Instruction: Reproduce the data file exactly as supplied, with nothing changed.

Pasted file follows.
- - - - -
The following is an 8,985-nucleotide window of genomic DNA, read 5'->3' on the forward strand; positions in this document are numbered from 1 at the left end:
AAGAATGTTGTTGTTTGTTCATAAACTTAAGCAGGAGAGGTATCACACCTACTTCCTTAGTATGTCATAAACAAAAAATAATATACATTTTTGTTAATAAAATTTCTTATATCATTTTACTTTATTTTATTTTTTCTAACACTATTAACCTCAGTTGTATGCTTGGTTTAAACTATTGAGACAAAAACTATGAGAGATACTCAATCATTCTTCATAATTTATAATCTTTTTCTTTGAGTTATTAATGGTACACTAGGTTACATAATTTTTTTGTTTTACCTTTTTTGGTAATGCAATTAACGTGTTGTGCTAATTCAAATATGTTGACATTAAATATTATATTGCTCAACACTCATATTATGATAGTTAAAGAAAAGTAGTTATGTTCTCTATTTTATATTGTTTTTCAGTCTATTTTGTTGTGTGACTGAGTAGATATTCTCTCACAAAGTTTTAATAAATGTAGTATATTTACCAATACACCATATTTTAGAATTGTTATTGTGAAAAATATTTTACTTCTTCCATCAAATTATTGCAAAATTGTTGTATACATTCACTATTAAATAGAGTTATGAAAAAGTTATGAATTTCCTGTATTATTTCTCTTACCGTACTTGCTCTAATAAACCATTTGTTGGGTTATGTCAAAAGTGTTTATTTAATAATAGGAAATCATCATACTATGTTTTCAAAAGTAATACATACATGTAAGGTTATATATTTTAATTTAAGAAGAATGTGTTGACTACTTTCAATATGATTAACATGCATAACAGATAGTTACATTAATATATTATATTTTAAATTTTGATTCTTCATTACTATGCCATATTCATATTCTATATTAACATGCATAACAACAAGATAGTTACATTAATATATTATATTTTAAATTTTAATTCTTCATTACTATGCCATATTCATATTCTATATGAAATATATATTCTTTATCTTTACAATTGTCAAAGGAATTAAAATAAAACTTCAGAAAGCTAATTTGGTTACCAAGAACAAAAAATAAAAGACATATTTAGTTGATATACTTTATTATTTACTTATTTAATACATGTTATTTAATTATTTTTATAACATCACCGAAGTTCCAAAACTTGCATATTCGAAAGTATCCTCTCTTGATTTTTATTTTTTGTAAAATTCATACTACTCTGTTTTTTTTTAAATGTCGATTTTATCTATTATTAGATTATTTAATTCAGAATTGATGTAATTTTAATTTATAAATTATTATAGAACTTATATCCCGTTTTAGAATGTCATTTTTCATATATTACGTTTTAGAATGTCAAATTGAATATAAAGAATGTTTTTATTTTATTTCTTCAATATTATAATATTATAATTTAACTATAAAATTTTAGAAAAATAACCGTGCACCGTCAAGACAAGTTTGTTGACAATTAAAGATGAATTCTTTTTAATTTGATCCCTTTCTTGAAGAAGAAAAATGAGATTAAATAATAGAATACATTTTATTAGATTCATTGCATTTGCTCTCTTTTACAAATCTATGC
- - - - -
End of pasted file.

The following is an 8,985-nucleotide window of genomic DNA, read 5'->3' on the forward strand; positions in this document are numbered from 1 at the left end:
AAGAATGTTGTTGTTTGTTCATAAACTTAAGCAGGAGAGGTATCACACCTACTTCCTTAGTATGTCATAAACAAAAAATAATATACATTTTTGTTAATAAAATTTCTTATATCATTTTACTTTATTTTATTTTTTCTAACACTATTAACCTCAGTTGTATGCTTGGTTTAAACTATTGAGACAAAAACTATGAGAGATACTCAATCATTCTTCATAATTTATAATCTTTTTCTTTGAGTTATTAATGGTACACTAGGTTACATAATTTTTTTGTTTTACCTTTTTTGGTAATGCAATTAACGTGTTGTGCTAATTCAAATATGTTGACATTAAATATTATATTGCTCAACACTCATATTATGATAGTTAAAGAAAAGTAGTTATGTTCTCTATTTTATATTGTTTTTCAGTCTATTTTGTTGTGTGACTGAGTAGATATTCTCTCACAAAGTTTTAATAAATGTAGTATATTTACCAATACACCATATTTTAGAATTGTTATTGTGAAAAATATTTTACTTCTTCCATCAAATTATTGCAAAATTGTTGTATACATTCACTATTAAATAGAGTTATGAAAAAGTTATGAATTTCCTGTATTATTTCTCTTACCGTACTTGCTCTAATAAACCATTTGTTGGGTTATGTCAAAAGTGTTTATTTAATAATAGGAAATCATCATACTATGTTTTCAAAAGTAATACATACATGTAAGGTTATATATTTTAATTTAAGAAGAATGTGTTGACTACTTTCAATATGATTAACATGCATAACAGATAGTTACATTAATATATTATATTTTAAATTTTGATTCTTCATTACTATGCCATATTCATATTCTATATTAACATGCATAACAACAAGATAGTTACATTAATATATTATATTTTAAATTTTAATTCTTCATTACTATGCCATATTCATATTCTATATGAAATATATATTCTTTATCTTTACAATTGTCAAAGGAATTAAAATAAAACTTCAGAAAGCTAATTTGGTTACCAAGAACAAAAAATAAAAGACATATTTAGTTGATATACTTTATTATTTACTTATTTAATACATGTTATTTAATTATTTTTATAACATCACCGAAGTTCCAAAACTTGCATATTCGAAAGTATCCTCTCTTGATTTTTATTTTTTGTAAAATTCATACTACTCTGTTTTTTTTTAAATGTCGATTTTATCTATTATTAGATTATTTAATTCAGAATTGATGTAATTTTAATTTATAAATTATTATAGAACTTATATCCCGTTTTAGAATGTCATTTTTCATATATTACGTTTTAGAATGTCAAATTGAATATAAAGAATGTTTTTATTTTATTTCTTCAATATTATAATATTATAATTTAACTATAAAATTTTAGAAAAATAACCGTGCACCGTCAAGACAAGTTTGTTGACAATTAAAGATGAATTCTTTTTAATTTGATCCCTTTCTTGAAGAAGAAAAATGAGATTAAATAATAGAATACATTTTATTAGATTCATTGCATTTGCTCTCTTTTACAAATCTATGC